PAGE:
For a number of years I used to think what would happen once the son and literary heir of J.R.R Tolkien would be with us no more. I questioned what would that mean to the Tolkien community, whether the experience of reading the books would change, and what would it mean for future scholarly work and publications. Continue reading “Christopher Tolkien and Other Farewells”→
So Amazon just released an interactive map in what appears to be the beginning of a long and tantalising marketing campaign leading to the release of the secretively-termed “Lord of the Rings series”.
The interactivity of this map lies in the user’s ability to zoom in or out of the familiar layout of Middle-earth and scroll across the landscape features. Suffice to say, the map is quite bare – lacking any sort of geographical names or other details.
So what clues can we gather from this rather uncommunicative map. I decided to undertake a quick exercise to analyse the map, and avoid the hundreds of other fan theories most likely spawning out there on the internet.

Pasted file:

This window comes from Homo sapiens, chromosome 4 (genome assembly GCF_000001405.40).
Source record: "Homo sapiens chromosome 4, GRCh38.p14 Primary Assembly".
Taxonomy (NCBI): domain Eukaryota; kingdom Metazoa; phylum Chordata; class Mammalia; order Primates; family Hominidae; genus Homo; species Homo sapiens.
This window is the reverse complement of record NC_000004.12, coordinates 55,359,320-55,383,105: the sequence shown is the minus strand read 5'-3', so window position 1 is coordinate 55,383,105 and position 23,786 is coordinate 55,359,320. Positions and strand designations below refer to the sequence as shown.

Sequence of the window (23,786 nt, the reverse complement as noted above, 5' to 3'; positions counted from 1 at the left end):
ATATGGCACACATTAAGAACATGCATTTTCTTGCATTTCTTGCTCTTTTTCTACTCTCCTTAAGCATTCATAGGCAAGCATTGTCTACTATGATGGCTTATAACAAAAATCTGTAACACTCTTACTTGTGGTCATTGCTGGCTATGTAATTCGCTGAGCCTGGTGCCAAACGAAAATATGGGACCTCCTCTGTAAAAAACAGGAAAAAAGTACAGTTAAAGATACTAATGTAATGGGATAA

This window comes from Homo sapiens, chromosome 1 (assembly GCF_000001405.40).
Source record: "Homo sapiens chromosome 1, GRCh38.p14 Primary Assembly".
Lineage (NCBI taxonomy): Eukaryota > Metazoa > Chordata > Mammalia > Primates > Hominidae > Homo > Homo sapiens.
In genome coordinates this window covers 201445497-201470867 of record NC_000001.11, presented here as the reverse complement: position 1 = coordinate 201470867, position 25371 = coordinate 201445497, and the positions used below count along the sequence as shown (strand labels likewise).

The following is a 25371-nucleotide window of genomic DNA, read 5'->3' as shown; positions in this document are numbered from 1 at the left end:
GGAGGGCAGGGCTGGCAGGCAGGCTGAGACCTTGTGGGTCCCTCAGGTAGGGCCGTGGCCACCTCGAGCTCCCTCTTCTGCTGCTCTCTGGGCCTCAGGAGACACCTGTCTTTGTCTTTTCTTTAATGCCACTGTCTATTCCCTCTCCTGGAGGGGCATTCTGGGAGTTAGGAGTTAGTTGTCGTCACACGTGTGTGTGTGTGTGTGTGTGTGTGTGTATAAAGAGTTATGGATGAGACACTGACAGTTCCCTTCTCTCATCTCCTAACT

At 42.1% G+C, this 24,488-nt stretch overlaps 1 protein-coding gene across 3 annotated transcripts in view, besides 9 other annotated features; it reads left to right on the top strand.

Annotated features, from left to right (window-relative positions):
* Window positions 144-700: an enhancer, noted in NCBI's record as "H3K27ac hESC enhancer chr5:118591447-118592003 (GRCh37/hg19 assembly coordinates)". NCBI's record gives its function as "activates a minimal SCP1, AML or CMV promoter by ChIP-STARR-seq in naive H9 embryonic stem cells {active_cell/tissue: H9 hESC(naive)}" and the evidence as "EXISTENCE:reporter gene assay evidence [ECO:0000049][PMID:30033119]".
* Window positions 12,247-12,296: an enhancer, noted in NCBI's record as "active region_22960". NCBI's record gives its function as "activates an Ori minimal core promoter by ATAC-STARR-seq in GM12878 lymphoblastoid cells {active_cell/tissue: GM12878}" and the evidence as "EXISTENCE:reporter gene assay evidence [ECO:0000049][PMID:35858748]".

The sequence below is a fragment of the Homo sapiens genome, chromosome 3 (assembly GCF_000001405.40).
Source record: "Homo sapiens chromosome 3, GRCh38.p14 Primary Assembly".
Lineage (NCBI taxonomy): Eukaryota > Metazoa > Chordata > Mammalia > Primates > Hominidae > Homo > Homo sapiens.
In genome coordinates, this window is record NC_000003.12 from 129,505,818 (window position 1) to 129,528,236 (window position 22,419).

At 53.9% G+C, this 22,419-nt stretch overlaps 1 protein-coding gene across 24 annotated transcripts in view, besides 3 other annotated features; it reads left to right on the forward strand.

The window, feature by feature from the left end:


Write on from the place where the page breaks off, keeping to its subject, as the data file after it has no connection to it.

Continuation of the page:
I was 15, and I had just spent the previous twelve months with a feeling of constant uneasiness. I was afraid — afraid of people who knew too much, who had read The Lord of the Rings and would reveal the conclusion to the story before I had experienced it.
During the entire year of 2003, I was ever on the lookout not to find myself part of a conversation that naturally gravitated towards the looming release of The Return of the King. I would veer discussion far away from anything related to the trilogy, and would walk off as fast as a fell-beast flies whenever I heard people close by talking about the films -— often having to hum to myself in order to drown out any noise or keywords being spoken that might spoil the ending. Continue reading “21 December 2003”→
Cinematography is a special branch of filmmaking I hold very dear. The ability to convey a story visually, through the movement of a camera, the setting of a scene and the action of a character, is one of the most powerful tools of making a good film. Continue reading “LOTR: Théoden’s sword-swinging moments”→
The following is a guest post written by Kayla Robbins.
Many filming locations featured in the movies are open to tourists!
Are you looking for a unique vacation destination for your next trip? Why not stop by Middle-earth? It may sound too good to be true, but there are actually several places throughout New Zealand that were featured prominently in the Lord of the Rings and The Hobbit films that are now open to tourists. Continue reading “5 Great Places in Middle-earth You Can Actually Visit”→